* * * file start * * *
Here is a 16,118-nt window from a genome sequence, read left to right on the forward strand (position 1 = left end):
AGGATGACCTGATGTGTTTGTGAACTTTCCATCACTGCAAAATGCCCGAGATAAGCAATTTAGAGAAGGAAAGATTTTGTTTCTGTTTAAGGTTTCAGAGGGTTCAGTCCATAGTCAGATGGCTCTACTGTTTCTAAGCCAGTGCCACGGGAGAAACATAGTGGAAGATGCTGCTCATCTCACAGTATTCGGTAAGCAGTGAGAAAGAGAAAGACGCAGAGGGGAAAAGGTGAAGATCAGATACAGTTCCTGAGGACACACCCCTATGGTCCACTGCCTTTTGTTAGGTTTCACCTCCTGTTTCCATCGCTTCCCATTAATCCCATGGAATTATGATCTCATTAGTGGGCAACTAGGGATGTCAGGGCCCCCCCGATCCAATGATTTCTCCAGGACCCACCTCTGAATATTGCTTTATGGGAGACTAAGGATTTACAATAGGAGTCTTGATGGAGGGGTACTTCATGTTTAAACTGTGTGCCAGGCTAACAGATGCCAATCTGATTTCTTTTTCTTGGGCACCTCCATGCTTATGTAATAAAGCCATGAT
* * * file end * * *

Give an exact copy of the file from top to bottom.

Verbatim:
Here is a 16,118-nt window from a genome sequence, read left to right on the forward strand (position 1 = left end):
AGGATGACCTGATGTGTTTGTGAACTTTCCATCACTGCAAAATGCCCGAGATAAGCAATTTAGAGAAGGAAAGATTTTGTTTCTGTTTAAGGTTTCAGAGGGTTCAGTCCATAGTCAGATGGCTCTACTGTTTCTAAGCCAGTGCCACGGGAGAAACATAGTGGAAGATGCTGCTCATCTCACAGTATTCGGTAAGCAGTGAGAAAGAGAAAGACGCAGAGGGGAAAAGGTGAAGATCAGATACAGTTCCTGAGGACACACCCCTATGGTCCACTGCCTTTTGTTAGGTTTCACCTCCTGTTTCCATCGCTTCCCATTAATCCCATGGAATTATGATCTCATTAGTGGGCAACTAGGGATGTCAGGGCCCCCCCGATCCAATGATTTCTCCAGGACCCACCTCTGAATATTGCTTTATGGGAGACTAAGGATTTACAATAGGAGTCTTGATGGAGGGGTACTTCATGTTTAAACTGTGTGCCAGGCTAACAGATGCCAATCTGATTTCTTTTTCTTGGGCACCTCCATGCTTATGTAATAAAGCCATGAT